The IRS’s announcement on July 17, 2018 that it will no longer require Form 990 Schedule B donor disclosures sent shock waves through the tax-exempt sector. While such action reflects notable government restraint and certainly affects many tax-exempt organizations, there is no change for Section 501(c)(3) organizations that file Form 990s or for Section 527 “political action committee” (PAC) reporting. So why the change, and what are its implications?
May a Section 501(c)(3) nonprofit engage in business operations to generate revenue? Such organizations often brainstorm creative solutions to accomplish their charitable purposes and ensure revenue is sufficient to support their charitable endeavors, including business-related ideas. These activities may blur the lines between a nonprofit organization engaging in permissible commercial activity, on the one hand, and a de facto for-profit business with charitable overtones. How does a Section 501(c)(3) stay tax-exempt within applicable IRS constraints, and yet carry on a profit-generating business? The “Newman’s Own” exception provides a fascinating example of charity mixed with business, within the broader context of other more common and far less complex nonprofit operational models.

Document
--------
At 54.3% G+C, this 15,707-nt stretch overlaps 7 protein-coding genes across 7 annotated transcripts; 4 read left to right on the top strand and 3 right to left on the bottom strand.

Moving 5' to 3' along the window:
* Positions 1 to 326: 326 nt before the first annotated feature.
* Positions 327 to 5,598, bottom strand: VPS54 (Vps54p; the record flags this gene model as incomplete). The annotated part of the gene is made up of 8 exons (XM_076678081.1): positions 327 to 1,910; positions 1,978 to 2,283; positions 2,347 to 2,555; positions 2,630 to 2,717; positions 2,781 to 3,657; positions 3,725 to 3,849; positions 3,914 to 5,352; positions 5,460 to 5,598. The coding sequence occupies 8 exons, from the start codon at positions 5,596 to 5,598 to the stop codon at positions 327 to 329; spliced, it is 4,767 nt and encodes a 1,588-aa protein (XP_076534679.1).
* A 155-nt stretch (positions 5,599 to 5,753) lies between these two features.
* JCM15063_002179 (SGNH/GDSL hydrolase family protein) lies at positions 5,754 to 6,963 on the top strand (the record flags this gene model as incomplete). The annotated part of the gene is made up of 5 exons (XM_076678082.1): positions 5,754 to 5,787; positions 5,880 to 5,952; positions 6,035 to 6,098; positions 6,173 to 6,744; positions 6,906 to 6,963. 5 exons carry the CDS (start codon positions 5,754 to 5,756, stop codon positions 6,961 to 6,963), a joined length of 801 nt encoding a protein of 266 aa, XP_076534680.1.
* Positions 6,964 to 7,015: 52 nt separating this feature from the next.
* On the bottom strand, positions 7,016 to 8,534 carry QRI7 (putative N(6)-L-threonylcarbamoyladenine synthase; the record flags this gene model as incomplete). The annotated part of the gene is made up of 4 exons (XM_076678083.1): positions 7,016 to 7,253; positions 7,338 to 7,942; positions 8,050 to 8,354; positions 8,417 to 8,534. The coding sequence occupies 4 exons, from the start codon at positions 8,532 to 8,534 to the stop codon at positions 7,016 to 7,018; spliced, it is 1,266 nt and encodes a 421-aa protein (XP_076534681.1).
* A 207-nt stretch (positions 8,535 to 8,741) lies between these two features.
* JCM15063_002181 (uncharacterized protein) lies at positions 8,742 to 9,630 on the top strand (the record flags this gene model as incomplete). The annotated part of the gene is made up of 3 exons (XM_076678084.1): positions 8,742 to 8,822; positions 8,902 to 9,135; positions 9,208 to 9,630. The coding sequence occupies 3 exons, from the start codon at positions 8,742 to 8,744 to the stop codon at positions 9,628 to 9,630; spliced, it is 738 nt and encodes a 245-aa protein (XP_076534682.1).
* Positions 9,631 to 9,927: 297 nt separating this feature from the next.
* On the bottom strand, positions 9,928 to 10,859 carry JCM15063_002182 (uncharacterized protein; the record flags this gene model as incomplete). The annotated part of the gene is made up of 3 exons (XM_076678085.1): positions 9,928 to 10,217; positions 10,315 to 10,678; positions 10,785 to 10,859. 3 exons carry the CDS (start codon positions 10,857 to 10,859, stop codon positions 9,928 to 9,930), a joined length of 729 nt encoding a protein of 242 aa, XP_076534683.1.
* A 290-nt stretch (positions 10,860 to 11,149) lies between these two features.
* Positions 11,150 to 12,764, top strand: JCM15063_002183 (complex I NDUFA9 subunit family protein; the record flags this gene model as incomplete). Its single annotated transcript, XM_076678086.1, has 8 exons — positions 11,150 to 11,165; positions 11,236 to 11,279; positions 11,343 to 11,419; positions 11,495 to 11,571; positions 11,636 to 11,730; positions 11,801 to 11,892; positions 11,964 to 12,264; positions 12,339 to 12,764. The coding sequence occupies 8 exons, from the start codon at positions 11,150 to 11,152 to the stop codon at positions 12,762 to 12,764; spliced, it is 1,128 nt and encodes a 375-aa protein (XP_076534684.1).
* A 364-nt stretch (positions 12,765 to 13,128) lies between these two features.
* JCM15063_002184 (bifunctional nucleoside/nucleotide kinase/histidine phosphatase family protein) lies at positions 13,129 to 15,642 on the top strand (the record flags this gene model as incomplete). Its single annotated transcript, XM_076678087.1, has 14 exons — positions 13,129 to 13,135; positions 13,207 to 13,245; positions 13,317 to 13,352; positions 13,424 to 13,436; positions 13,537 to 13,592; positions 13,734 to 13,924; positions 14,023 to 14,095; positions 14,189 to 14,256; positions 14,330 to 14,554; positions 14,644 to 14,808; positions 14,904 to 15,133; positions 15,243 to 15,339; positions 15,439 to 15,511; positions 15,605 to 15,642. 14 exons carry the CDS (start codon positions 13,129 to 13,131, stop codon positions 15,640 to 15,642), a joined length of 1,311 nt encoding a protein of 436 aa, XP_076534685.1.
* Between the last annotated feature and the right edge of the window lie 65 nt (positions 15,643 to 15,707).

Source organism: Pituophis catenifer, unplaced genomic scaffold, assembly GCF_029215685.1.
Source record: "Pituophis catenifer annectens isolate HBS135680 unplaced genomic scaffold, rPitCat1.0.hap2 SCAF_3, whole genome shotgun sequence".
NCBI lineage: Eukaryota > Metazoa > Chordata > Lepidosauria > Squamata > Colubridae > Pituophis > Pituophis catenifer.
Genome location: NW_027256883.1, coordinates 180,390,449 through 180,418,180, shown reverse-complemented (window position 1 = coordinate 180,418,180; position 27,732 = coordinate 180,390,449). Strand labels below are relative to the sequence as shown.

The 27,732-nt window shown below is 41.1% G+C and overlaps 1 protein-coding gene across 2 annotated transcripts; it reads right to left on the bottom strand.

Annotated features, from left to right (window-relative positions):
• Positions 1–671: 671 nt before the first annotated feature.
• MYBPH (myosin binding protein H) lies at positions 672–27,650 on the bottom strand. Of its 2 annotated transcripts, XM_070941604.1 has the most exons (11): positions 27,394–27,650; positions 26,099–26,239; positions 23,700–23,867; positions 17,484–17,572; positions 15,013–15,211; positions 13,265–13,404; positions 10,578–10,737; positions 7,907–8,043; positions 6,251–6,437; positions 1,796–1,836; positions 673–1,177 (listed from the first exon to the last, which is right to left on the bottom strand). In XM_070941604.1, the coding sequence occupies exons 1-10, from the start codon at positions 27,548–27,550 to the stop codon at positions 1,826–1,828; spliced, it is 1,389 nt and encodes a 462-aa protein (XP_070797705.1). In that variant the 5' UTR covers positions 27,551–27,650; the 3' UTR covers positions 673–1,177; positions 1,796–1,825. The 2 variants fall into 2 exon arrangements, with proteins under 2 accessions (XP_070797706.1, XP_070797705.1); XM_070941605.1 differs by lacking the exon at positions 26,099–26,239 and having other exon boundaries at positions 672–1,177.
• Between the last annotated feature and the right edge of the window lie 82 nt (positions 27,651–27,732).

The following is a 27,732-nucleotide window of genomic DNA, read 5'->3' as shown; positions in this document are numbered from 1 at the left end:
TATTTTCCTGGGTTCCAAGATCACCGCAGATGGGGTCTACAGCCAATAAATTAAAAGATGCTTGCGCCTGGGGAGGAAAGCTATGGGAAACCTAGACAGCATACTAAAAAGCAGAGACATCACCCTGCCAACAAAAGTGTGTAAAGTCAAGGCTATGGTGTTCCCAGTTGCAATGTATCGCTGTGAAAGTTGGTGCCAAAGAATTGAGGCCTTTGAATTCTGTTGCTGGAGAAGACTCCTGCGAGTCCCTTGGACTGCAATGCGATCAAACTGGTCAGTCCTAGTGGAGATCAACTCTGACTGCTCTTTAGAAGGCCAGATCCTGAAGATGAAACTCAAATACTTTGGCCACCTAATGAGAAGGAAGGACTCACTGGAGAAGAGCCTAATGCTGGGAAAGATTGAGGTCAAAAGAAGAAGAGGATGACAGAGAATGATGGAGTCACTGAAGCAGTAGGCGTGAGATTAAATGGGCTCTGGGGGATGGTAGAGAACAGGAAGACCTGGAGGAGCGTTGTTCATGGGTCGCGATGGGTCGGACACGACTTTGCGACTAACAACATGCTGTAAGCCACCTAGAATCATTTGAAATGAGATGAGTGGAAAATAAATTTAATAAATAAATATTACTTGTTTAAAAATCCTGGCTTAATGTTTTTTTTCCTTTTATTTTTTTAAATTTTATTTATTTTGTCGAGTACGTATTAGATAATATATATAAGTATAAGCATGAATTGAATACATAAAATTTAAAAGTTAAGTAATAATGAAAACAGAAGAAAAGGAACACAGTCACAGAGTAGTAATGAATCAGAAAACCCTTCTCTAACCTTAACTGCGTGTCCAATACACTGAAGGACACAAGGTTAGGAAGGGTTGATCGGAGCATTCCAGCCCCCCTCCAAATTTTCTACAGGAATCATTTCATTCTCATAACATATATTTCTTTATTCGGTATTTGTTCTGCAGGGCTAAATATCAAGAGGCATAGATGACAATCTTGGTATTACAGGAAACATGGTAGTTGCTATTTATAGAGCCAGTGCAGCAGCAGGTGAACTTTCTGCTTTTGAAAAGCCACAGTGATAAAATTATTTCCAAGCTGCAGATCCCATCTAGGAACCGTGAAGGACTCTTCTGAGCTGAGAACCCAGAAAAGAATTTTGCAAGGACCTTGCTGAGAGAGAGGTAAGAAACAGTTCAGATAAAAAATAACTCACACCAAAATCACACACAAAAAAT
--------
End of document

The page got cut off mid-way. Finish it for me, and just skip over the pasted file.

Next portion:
With summer in the air many nonprofits enter in the heart of the season for their charitable, educational, and religious programming. As mission trips, camp excursions, hikes, and canoe trips fill up the calendar, many nonprofits pull out their tried and true “Waiver and Consent” forms and “Parental Permission” forms. Are these forms an effective risk management tool?